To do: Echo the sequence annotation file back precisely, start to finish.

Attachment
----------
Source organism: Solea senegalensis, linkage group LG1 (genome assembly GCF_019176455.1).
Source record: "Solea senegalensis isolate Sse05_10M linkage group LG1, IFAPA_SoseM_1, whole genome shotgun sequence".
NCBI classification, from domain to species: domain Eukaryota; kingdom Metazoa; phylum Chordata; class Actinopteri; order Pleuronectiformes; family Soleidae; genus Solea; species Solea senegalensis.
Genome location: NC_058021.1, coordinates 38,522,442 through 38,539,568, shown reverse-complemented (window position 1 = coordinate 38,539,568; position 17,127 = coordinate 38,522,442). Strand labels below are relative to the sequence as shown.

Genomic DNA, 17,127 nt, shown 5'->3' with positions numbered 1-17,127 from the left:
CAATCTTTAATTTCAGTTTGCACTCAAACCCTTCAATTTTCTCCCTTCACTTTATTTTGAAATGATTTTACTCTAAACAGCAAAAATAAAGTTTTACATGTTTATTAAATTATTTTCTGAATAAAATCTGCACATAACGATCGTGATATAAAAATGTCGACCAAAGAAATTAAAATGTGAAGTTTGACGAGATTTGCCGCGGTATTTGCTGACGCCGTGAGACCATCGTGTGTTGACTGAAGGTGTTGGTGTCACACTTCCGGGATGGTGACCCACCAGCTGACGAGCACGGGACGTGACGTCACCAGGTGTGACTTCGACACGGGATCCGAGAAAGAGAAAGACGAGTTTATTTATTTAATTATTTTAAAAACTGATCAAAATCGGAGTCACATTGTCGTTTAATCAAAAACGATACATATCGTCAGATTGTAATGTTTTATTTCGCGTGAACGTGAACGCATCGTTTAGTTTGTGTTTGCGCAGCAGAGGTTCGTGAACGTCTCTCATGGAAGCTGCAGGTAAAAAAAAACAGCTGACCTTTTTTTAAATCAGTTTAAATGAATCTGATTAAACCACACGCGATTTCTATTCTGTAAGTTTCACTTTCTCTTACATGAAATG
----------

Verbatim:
Source organism: Solea senegalensis, linkage group LG1 (genome assembly GCF_019176455.1).
Source record: "Solea senegalensis isolate Sse05_10M linkage group LG1, IFAPA_SoseM_1, whole genome shotgun sequence".
NCBI classification, from domain to species: domain Eukaryota; kingdom Metazoa; phylum Chordata; class Actinopteri; order Pleuronectiformes; family Soleidae; genus Solea; species Solea senegalensis.
Genome location: NC_058021.1, coordinates 38,522,442 through 38,539,568, shown reverse-complemented (window position 1 = coordinate 38,539,568; position 17,127 = coordinate 38,522,442). Strand labels below are relative to the sequence as shown.

Genomic DNA, 17,127 nt, shown 5'->3' with positions numbered 1-17,127 from the left:
CAATCTTTAATTTCAGTTTGCACTCAAACCCTTCAATTTTCTCCCTTCACTTTATTTTGAAATGATTTTACTCTAAACAGCAAAAATAAAGTTTTACATGTTTATTAAATTATTTTCTGAATAAAATCTGCACATAACGATCGTGATATAAAAATGTCGACCAAAGAAATTAAAATGTGAAGTTTGACGAGATTTGCCGCGGTATTTGCTGACGCCGTGAGACCATCGTGTGTTGACTGAAGGTGTTGGTGTCACACTTCCGGGATGGTGACCCACCAGCTGACGAGCACGGGACGTGACGTCACCAGGTGTGACTTCGACACGGGATCCGAGAAAGAGAAAGACGAGTTTATTTATTTAATTATTTTAAAAACTGATCAAAATCGGAGTCACATTGTCGTTTAATCAAAAACGATACATATCGTCAGATTGTAATGTTTTATTTCGCGTGAACGTGAACGCATCGTTTAGTTTGTGTTTGCGCAGCAGAGGTTCGTGAACGTCTCTCATGGAAGCTGCAGGTAAAAAAAAACAGCTGACCTTTTTTTAAATCAGTTTAAATGAATCTGATTAAACCACACGCGATTTCTATTCTGTAAGTTTCACTTTCTCTTACATGAAATG